The trumpet players on this recording are Jean-Francois Madeuf, Jean-Charles Denis, and Graham Nicholson. They are playing natural (unvented) trumpets made by Graham Nicholson (after Ehe), and Egger BL #1 mouthpieces (which are similar to the mouthpiece found with the Bull trumpet, further see Eric Halfpenny, Galpin Society Journal 20 [1967], 76-88). Their playing is superb; a complete delight. I am impressed by the smoothness of articulation, the perfect blending of timbre, the refined phrasing, and excellent intonation. On the last category, special recognition should go to Jean-Charles Denis for his lovely sustained 11th partial in the Chorus “Kommt, eilet und laufet.”

Sigiswald Kuijken’s approach to this music, outlined in the liner notes, emphasizes the importance of paying attention to the text: for what it says, for how Bach is setting it musically, and for such elements as rhyme and rhythm as being important elements which help form the rhetoric. Additionally he discusses the use of da spalla performance practice used for the violincello piccolo. His performance on that instrument for the obbligato of the aria “Ach bleib bei uns, Herr Jesu Christ” in Cantata 6 is very light and refined which allows the listener to better hear the interplay of text and counterpoint.

In adhering to the now-accepted practice of using one vocalist per part and minimal numbers of instrumentalists, Kuijken presents Bach with a lightness and transparency which allows the genius of the counterpoint and text to be revealed to the listener. Madeuf and his trumpet section play with complete mastery of the natural trumpet and in so doing, help elevate this performance to greatness, demonstrating that it is not only possible to perform Bach’s trumpet parts on the truly natural trumpet, but that it is preferable to do so.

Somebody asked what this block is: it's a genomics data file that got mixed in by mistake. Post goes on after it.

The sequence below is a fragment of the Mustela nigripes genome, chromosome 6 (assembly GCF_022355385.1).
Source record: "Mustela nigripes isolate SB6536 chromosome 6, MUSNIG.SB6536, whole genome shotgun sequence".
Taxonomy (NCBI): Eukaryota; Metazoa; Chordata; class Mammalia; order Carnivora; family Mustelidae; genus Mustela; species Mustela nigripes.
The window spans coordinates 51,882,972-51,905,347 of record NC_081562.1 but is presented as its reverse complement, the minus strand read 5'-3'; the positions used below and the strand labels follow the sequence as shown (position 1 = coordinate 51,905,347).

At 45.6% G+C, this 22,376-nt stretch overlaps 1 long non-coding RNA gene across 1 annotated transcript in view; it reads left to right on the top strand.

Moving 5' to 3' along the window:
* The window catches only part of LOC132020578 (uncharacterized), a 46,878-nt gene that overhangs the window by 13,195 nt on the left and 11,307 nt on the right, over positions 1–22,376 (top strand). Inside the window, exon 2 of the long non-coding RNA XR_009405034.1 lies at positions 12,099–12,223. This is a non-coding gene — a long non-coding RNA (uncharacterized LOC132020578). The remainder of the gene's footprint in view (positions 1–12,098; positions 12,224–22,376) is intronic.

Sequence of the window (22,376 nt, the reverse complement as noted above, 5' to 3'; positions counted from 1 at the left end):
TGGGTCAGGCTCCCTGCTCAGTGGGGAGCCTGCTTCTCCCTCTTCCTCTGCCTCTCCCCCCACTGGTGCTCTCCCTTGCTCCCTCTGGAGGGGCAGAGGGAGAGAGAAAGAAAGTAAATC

This recording project of Bach cantatas by Sigiswald Kuijken and Le Petite Bande on Accent Records is deserving of our highest attention.

-- James Miller
Editor's note: Le Petit Band's recoding of Bach's Brandenburg Concertos has also been reviewed by the HBS.

Brandenburg Concertos by S Kuijken and J-F Madeuf

J.S. Bach: The Brandenburg Concertos
Sigiswald Kuijken and La Petite Bande
Jean-François Madeuf, trumpet and horn; Pierre-Yves Madeuf, horn
A=415Hz, recorded October 2009
Accent Records, ACC 24224

With so many high-quality historically-informed recordings, one might think that there is little reason to re-record Bach’s Brandenburg Concertos. While that might be true for some, staunch brass purists know that there has never been a recording of the Second Brandenburg using a natural trumpet without any modernization to assist with tuning. No recording, that is, until the present 2009 recording by La Petite Bande with Sigiswald Kuijken conducting (Jean-François Madeuf on trumpet). Kuijken’s recording of the set wears its agenda plainly on its sleeve (pardon the pun): to be the first “no compromises” historical recording of the six works and to do so with artistic and listenable results.

The ramifications of a true no-compromise approach to these works are manifold, and some of them have nothing to do with the trumpet. Kuijken and his players hold themselves to this standard with commendable zeal. First, he feels compelled to play Concertos Nos. 1 and 2 with only one player per part (including the accompanimental/orchestral parts). Noting that conductors have long accepted that Concertos Nos. 3-6 have been performed in this way, he states that he can see no reason for approaching the first two works of the set any differently. The debate over the forces at Bach’s disposal has raged for decades (especially regarding multiple singers in Bach’s choral music) and will doubtless never be resolved to everyone’s complete satisfaction. The present reviewer is of the opinion that the few surviving sources do not require Kuijken’s hard-line stance for these works, but neither do they refute the possibility that Bach used one player per part. Second, Kuijken feels the need to use the violoncello da spalla (a “shoulder cello” upon which he has elsewhere recorded Bach’s cello suites) as his cello of choice, citing recent research that this instrument, rather than the “normal” cello, was what Bach normally indicated with his generic term “violoncello.” I am not in an informed enough position to evaluate the merits of this approach, but concede Kuijken’s point that the result is a continuo section that is “very transparent and yet solid support” for the ensemble. Admittedly, I probably would not have noticed any difference had he omitted the reference in his liner notes.